I have recovered from anorexia and bulimia and I would say that there were a lot of various factors that led me to seek recovery along the way. When I was 13 and first diagnosed with anorexia, I complied with a limited amount of weight restoration in the beginning just to avoid hospitalization. Unfortunately, more than move forward exactly, I made a sideways move into bulimia. I was still underweight for years while bulimic, but inspite of what my therapist told me, I thought that the best way to "recover" from bingeing and purging was to get a tighter control on my intake and willpower and eat in a restrictive way. I would be able to go almost two weeks without bingeing before I would finally break down. It wasn't until I realized that having less of an iron grip on my eating would actually help that I was able to start truly recovering.
Here are some things that helped:
When I was 18 and in college, I realized that my life was still totally controlled by bulimia. I started to doubt that I could solve the problem on my own with "willpower." I realized I needed someone else to take control for me. Not only that, but I realized that since I believe that God wants a personal connection with me, he would help me get rid of the disorder that was making me feel disconnected from him. I began to feel confident that God would help me and that he could use other people in my life to help if I was willing to give up my way of doing things. There is a Bible verse that has helped me more than once in my life: Proverbs 3:5 "Trust in the Lord with all your heart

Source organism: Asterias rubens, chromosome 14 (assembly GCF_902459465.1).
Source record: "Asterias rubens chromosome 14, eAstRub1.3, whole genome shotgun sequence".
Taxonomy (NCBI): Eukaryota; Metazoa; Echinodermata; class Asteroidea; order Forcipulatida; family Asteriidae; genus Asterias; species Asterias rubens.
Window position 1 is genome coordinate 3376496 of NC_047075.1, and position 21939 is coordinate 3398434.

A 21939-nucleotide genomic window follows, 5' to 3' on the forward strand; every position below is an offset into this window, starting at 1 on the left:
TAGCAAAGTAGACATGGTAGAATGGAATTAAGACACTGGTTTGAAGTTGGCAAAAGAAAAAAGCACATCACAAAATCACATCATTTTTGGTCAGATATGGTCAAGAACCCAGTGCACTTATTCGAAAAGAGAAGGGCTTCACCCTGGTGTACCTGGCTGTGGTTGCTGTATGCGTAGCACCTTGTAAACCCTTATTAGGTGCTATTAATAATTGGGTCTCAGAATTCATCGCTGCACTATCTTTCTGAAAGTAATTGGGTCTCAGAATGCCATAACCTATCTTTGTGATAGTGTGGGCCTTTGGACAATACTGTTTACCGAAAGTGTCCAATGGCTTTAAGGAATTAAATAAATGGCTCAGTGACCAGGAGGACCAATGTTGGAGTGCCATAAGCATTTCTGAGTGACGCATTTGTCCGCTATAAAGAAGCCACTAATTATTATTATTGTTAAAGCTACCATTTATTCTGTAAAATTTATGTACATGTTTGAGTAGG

and lean not on your own understanding;
in all your ways acknowledge him,
and he will make your paths straight."
I went to an inpatient program in Arizona called Remuda Ranch. One factor that helped me succeed was allowing my body to go back up to its natural weight. I had always thought that my ideal weight was about 10 pounds lower than what I actually needed to weigh to be healthy for my body frame. Once I accepted that my way of determining my ideal weight wasn't working and gained the weight I needed, my symptoms lessened dramatically and I was more able to recover from any relapses.
After three months of treatment, I had learned how to have a less strict handle on my food intake and I finally learned to feel natural hunger and satiety cues. I could begin to trust my body again, and not let my mind override what my body was saying that it needed. That feeling of freedom from compulsion was very important. Once I tasted that freedom, any time I relapsed in the coming years, I knew what I was aiming for to get back on track.
So getting a taste of recovery can definitely help with motivation to recover after a relapse.
Also, my dream job involved ministering to others and I knew I couldn't do that unless I was healthy myself. So having a goal that requires recovery was a big motivator. What goals in your life can you achieve if you recover? Having hope for the future is a great motivator to get back on track after a relapse.
Another big step forward was realizing that I could cut down on my bingeing by choosing not to purge in any way after a binge. Without purging, my blood sugar didn't drop as dramatically and it was easier to get more and more space between binges.